There are other projects such as natural gas from Trinidad and hydro-power from Guyana that are being proposed and these too will be considered once proven to be viable.


    Information from the US National Renewable Energy Laboratory’s website suggests that, while production from geothermal sources may be cost effective, this may not prove to be economical source for Barbados as the power would have to be transported to us via submarine (undersea) cable which for the size and length of cables that would be required would be prohibitively expensive.

    Wouldn’t hydro-power from Guyana have the exact same drawbacks for Barbados as geothermal power from neighboring islands? It just seems that the BL&P article (perhaps unintentionally) rules out the viability anytime soon of geothermal power from the other islands, while hinting that hydro-power from Guyana might be a viable option.

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  4. BU said: “What is missing, as we alluded to before is the lack of a national energy policy. Successive governments have failed Barbadians in this regard.”

    20 years ago I wanted to build a windmill and to sell electricity to Bds Light and Power. Light and Power only offers to pay a private electricity supplier the amount of the fuel charge adjustment for private generated electricity fed into the grid, because (they say) it is apparently too much trouble for Light and Power to monitor and for them to depend on private supply, which may (or may not) be reliable.

    Government in Canada makes it mandatory for the Canadian power companies to buy electricity. If the Government of Barbados makes it viable for private peipe to invest in green energy, and legidslates the rate of their remuneration by Light and Power at a reasonable rate, then the ROI (rate of return may decline from 20 years down to 10.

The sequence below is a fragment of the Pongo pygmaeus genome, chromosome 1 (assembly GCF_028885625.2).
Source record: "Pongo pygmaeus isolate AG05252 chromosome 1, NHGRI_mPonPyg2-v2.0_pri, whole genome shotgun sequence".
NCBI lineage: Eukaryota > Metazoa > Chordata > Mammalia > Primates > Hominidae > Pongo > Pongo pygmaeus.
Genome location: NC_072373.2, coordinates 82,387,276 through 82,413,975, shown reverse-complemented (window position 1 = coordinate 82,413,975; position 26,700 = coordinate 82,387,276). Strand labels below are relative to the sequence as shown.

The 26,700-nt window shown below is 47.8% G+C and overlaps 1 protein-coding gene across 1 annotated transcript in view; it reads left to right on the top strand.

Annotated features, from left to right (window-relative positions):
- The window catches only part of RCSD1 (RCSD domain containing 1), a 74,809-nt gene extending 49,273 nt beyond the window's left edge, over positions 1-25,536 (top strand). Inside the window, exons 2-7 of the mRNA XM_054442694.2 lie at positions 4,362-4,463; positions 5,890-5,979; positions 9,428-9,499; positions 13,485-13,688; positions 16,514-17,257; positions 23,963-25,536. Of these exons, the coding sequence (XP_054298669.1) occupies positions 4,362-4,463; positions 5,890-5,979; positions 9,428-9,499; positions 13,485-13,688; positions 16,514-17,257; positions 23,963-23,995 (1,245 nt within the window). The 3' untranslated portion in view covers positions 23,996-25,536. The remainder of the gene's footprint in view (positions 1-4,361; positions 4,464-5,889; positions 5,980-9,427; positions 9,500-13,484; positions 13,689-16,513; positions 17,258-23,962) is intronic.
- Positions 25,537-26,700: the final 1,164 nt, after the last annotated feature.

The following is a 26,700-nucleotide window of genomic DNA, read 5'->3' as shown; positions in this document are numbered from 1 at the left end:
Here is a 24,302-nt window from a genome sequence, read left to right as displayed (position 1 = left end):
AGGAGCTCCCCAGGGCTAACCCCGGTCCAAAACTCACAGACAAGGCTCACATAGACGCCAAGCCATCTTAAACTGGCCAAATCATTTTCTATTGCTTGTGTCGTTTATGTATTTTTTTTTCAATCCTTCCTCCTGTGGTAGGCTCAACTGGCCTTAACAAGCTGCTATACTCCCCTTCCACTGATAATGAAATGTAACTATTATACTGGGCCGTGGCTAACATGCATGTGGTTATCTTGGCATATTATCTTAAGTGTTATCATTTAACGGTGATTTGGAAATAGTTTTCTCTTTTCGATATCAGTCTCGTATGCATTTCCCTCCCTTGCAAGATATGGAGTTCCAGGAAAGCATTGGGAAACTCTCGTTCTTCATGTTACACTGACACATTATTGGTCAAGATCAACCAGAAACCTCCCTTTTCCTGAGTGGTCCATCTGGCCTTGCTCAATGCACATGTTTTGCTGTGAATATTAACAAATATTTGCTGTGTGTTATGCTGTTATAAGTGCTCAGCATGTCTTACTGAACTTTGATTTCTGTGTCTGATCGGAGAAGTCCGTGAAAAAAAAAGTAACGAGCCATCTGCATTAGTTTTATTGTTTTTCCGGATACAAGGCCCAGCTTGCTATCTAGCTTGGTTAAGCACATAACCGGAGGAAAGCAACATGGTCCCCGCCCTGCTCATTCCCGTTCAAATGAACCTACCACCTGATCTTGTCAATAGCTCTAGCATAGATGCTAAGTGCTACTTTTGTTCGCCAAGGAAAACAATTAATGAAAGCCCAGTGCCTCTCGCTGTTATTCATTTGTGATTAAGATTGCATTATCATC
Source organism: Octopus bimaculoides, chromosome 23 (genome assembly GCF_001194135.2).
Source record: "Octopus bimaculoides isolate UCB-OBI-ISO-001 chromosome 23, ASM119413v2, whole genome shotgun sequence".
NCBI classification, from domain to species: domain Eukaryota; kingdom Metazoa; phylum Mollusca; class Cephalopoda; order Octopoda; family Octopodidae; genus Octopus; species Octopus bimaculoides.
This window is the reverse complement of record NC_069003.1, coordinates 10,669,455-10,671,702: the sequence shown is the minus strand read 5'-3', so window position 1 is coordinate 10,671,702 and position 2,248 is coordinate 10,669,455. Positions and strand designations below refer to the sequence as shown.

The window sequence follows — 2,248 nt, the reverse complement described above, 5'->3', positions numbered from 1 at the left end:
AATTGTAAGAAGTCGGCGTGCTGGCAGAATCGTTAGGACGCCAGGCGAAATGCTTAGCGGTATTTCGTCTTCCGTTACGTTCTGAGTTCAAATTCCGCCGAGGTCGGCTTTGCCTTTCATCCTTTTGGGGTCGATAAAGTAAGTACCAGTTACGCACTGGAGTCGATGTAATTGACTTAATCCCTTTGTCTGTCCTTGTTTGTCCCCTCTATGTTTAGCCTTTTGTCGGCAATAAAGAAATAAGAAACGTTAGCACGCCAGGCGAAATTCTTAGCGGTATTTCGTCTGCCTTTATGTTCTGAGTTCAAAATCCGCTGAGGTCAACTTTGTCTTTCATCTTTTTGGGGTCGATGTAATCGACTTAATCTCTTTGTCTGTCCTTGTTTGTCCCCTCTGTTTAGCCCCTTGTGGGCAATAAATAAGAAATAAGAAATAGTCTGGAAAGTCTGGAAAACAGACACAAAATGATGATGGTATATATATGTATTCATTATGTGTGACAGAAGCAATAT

Then many of us wouldf go aherad to green electricity.

    Let Light and Power lay down guideleines as to reliability, and me (the private supplier) will be legislated as reliable.

    I am only one of the passe ecofreaks who has waited for this for over 20 years. I now have the means to invest in green projects like this though… so the term ecofreak is only self-derogatory!

    David Thompson, please make a government legislated, parliamentary approved, comprehensive electricity policy that will cause green energy to be “created” in Barbados.

    To Bob Worme and Peter Williams of Barbados Light and Power, please allow this to happen, and help it, as it will reduce emissions and reduce costs to Barbados. As a potential private supplier I will pledge to deliver the best service to you and the Bajan public, or you can cut me off the grid!

  5. “Our recollection of political parties keeping promises made in their manifestos is not good!”
    Trying to be corny here. What is not good?

  6. Green Monkey you comment serves to reinforce the point of our article. We need a national energy policy. We continue to rely on BL&P to deliver the goods.

  7. Barbados has a draft national energy plan which was referenced in Parliament in January 2007.

    I can’t find the document online, but the best description I could find was on Liz Thompson’s website (
    The Barbados National Energy Policy (BARNEP)